The self employed and freelancers have been in the news more than ever recently. Rightly so given the extraordinary circumstances we all face. However this also highlights the existence of this £300 Billion employment sector we have here in UK.
Its 20 years this spring since I was made redundant from a now defunct global box making business. Spurred on by frustration I took a big leap of faith combined with a years salary as payment along with my partners support and went self employed as a consultant/freelance box designer and advisor.
Its always tough to start with but the importance of networking became obvious early on. Fortunately I had a few good connections to get me started. I ended up talking to business leaders in my industry I never thought I’d ever get to, so got more netwroking contacts along the way
In those 20 years, I’ve met hundreds of people I never would have if I’d remained an employee. Also I’ve had the fortune to travel the world at someone elses expense. I honestly could not count the number of box plants I’ve visited but have been to every continent bar Antartica in doing so. This all provided me with more networking colleagues of course, some of which I still contact. Wherever your industry is situated the issues we face are the same the world over. But we learn and pick up tips.
They say travel broadens the mind, well in my case it certainly did. It gives a perspective when you understand and see how others live and work.
All this experience adds to the mix when it comes to running your own business. There’s a well known saying I read years ago, “Nothing frightens me, I’ve got children”. Well the same applies to falling back on that experience.
Experience is the great advantage to freelancers. You have to think quickly and on your feet usually and having a situation thrown at you that’s been previously dealt with helps enormously. Occasionally I get stumped but the simple response I give is ‘ let me think about that for a moment, I’ll get back to you’ is all thats required. I think clients respect that sort of answer instead of receiving a load of bullshit..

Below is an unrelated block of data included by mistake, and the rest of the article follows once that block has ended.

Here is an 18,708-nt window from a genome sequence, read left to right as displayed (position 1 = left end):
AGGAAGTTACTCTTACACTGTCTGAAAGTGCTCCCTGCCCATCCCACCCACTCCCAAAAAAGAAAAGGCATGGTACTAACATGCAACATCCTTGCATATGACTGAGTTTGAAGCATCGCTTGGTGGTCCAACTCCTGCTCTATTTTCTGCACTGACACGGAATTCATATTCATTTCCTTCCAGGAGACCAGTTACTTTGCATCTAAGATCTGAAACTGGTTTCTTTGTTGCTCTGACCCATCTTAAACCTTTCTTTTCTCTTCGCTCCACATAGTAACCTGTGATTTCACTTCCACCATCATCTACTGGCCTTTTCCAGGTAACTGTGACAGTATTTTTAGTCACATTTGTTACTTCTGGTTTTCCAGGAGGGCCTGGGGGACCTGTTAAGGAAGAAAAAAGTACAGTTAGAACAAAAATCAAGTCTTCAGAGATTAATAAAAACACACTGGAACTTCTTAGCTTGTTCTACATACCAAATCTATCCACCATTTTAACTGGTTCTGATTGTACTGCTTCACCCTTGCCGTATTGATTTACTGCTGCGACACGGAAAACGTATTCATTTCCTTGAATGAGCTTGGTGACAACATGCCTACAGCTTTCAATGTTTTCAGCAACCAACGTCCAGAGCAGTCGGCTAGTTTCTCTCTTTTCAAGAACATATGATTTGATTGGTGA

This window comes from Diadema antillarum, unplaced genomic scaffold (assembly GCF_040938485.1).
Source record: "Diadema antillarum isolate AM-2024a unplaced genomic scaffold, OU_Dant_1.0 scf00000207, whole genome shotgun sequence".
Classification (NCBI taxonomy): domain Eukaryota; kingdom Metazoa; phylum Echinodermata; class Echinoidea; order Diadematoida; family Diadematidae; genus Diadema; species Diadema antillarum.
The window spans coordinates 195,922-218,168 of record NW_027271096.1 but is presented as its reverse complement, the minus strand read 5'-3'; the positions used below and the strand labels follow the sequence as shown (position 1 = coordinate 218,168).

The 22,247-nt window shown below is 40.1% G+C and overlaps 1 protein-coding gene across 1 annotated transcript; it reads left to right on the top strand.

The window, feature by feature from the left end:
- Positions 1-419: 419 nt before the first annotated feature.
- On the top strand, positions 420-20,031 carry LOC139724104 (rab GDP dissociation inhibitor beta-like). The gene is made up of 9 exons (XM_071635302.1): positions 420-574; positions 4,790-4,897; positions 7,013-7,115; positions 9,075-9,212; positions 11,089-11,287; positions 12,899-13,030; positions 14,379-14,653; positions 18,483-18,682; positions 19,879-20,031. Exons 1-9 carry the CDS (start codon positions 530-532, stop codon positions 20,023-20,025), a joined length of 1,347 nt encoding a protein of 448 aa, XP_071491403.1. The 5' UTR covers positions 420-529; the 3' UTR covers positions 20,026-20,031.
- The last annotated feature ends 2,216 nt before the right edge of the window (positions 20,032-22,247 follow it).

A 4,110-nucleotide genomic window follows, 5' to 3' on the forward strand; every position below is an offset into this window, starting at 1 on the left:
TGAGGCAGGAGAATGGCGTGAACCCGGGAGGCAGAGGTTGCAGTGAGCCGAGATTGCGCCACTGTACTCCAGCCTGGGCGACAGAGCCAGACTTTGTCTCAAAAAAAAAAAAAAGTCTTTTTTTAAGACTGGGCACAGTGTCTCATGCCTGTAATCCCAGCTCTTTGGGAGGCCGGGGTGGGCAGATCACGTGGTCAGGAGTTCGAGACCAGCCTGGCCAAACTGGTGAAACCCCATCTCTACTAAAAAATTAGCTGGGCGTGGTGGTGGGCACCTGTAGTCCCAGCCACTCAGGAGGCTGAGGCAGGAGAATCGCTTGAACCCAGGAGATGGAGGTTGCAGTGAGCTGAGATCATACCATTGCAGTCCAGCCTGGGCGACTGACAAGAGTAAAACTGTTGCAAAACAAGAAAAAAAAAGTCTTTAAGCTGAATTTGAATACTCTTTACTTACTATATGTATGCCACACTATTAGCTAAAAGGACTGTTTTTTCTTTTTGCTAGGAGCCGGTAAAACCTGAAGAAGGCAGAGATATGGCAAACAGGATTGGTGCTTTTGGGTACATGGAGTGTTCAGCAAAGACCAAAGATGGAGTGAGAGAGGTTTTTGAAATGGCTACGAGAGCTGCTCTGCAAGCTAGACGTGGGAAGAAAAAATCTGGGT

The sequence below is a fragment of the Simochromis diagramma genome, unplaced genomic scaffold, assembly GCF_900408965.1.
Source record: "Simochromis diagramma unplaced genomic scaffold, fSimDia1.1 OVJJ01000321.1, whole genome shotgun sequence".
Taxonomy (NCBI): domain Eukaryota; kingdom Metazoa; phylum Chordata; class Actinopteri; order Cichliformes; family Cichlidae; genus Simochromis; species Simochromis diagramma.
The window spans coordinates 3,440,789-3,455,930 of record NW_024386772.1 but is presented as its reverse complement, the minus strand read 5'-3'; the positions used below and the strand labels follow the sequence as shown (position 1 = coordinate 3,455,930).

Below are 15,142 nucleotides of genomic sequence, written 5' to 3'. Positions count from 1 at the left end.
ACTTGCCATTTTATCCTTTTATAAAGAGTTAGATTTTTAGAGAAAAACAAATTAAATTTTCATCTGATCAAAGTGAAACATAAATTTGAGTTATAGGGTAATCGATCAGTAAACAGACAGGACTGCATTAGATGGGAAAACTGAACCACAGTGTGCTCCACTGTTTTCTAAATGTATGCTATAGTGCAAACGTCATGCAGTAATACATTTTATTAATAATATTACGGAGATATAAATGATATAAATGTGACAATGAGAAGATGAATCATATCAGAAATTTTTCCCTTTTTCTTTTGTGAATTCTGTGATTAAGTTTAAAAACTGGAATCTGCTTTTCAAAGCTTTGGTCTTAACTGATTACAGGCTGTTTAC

I recently did a 6 year stint as an employee at one of our global leaders in boxmaking ( They weren’t offering a Maserati but I still took the job!!) First as the Design Manager at a flagship site then the last 12 months involved in setting up their new eCommerce test labs and the online world in general.
This 6 years also gave me insight to the up to date manufacturing pressures and KPI’s etc. Of course not just at the box making end. In fact more how the customers and retailers operate and how they think. Multinational household names are very fluid in some respects but in others they can’t shift due to levels of decision making that get in the way.
I’ve just done my first 12 months back as a self employed person and this gives me great fluidity and flexibilty some would say, that’s agilty. Couple that with an encyclopedic knowledge its a powerful weapon in a freelancers grasp.
The word freelancer sometimes confuses people as to what and how we operate. I prefer to use the term ‘Third Party Contractor’ as it covers a multitude of skills and allows me to call on others to assist too.
What I do is offer a supporting role in times of uncertainty and when skill availabilty is short or at least needed to boost the resource my client has.